An Eco-friendly Adhesive That Works Underwater

Mussels have inspired an innovative adhesive that could potentially work underwater.


Professor Jonathan Wilker. Source: Purdue Research Foundation

Mussels have inspired an innovative adhesive that could potentially work underwater. The researchers say their new eco-friendly technology will have huge implications for the medical and construction industries.

The adhesive was developed by Jonathan Wilker, a professor of chemistry and materials engineering at Purdue University. He came up with the concept while studying mussels and other shellfish. The goal was to create adhesives that could bond in wet conditions (examples include underwater construction and human tissue).

Substituting simple polymers

“A lot of the chemistry involved in the animals’ adhesive is protein-based, but no one is going to be able to make a complicated protein for large-scale applications,” he told the university. “So we are substituting simple polymers for the proteins while maintaining other aspects of the adhesive chemistry.”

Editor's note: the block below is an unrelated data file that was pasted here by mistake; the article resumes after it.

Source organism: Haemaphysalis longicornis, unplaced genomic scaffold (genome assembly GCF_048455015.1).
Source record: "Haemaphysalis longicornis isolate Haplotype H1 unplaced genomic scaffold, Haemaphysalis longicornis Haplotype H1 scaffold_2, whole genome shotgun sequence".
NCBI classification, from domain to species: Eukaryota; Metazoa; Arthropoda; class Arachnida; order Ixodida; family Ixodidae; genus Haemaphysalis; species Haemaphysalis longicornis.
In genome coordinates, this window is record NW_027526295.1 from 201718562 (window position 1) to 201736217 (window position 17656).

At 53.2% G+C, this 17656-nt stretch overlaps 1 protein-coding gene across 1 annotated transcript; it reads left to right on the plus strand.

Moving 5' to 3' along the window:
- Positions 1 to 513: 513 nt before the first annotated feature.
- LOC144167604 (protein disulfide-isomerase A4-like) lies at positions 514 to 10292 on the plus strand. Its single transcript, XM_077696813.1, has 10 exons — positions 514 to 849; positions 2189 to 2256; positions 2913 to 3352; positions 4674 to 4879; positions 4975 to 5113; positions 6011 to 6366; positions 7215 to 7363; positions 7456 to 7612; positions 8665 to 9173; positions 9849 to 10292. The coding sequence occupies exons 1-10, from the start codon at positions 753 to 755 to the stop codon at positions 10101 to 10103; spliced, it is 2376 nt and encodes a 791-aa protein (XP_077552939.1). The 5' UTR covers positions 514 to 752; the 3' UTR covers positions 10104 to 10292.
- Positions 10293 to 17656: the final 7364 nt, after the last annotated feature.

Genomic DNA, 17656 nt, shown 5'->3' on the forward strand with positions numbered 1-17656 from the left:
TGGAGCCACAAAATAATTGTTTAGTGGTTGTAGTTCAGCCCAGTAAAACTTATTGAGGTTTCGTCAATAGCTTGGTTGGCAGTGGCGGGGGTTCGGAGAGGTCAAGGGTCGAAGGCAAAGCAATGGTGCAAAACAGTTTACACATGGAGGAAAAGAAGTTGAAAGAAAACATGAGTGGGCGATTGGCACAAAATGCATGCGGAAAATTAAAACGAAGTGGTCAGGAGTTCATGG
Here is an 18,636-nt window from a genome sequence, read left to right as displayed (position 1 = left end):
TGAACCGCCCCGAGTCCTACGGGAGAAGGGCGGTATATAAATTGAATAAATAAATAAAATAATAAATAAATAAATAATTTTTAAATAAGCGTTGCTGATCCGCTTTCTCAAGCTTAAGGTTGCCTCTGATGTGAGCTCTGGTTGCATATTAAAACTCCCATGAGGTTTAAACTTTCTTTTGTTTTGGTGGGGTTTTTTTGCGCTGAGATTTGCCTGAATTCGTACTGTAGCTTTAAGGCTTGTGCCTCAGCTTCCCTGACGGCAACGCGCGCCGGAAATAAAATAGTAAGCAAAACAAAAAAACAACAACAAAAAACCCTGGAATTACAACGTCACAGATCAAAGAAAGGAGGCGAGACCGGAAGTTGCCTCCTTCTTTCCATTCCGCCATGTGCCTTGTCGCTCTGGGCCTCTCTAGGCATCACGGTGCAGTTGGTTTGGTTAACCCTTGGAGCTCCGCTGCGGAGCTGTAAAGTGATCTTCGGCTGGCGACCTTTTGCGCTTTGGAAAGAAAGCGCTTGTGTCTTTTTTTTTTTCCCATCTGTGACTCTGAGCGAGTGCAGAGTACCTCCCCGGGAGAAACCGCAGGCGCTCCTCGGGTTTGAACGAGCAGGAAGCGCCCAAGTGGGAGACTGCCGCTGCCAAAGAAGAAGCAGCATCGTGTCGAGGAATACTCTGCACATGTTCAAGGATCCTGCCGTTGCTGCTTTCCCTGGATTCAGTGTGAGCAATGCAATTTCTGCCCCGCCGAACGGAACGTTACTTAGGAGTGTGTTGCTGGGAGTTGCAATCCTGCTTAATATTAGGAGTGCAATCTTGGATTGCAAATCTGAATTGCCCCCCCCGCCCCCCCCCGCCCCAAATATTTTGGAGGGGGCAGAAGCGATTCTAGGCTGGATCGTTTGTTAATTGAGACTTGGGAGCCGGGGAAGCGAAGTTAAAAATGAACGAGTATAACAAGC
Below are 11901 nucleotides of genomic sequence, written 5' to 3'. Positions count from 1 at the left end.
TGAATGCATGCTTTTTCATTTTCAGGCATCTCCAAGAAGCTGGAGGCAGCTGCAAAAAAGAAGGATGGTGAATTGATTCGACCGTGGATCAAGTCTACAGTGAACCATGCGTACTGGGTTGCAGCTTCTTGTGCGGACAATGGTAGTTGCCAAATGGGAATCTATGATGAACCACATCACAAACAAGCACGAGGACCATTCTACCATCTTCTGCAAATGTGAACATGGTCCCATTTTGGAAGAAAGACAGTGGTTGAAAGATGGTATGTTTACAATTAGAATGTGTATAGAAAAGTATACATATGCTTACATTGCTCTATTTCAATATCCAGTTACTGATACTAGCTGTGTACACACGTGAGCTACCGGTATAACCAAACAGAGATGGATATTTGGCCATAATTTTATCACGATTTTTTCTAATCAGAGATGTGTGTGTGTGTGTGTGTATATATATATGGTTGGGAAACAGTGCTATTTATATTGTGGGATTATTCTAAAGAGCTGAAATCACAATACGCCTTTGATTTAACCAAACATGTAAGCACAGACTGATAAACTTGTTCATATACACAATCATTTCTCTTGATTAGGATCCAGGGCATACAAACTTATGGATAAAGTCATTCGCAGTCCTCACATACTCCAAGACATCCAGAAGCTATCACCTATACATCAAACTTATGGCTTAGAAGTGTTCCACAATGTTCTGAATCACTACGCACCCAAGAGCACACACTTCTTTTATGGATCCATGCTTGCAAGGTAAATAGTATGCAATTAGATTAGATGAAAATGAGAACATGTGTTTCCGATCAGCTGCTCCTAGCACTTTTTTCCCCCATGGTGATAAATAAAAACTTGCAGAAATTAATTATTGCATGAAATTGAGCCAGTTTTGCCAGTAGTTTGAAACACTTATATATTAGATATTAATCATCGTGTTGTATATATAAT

Wilker added: “We have looked at the design and synthesis changes that we can make and compared our adhesive to what the shellfish are making. The system can be easy to generate on large scales and yet still maintain the functions that we are after. This synthetic mimic approach then allows us to tailor the material for specific bonding situations and applications.”

Uses renewable resources 

Adhesives that work underwater are not necessarily new. However, they tend to use petroleum feedstock and release toxic materials.  Wilker’s adhesive differs in that it can be produced using renewable resources.

“We can design certain characteristics into the adhesive, but we won’t be able to focus on a specific product for a specific application,” he explained. “It’s possible that we could connect with different companies that can develop the materials for several sectors including aeronautical or automotive manufacturing, biomedical joining of tissues, construction, coatings and cosmetics.”

This isn’t the first time researchers have taken a cue from shellfish. Engineers at MIT developed similar adhesives last year. They created bacteria capable of producing a hybrid material, which included mussel proteins. Their findings were released in the Sept. 21 issue of Nature Nanotechnology.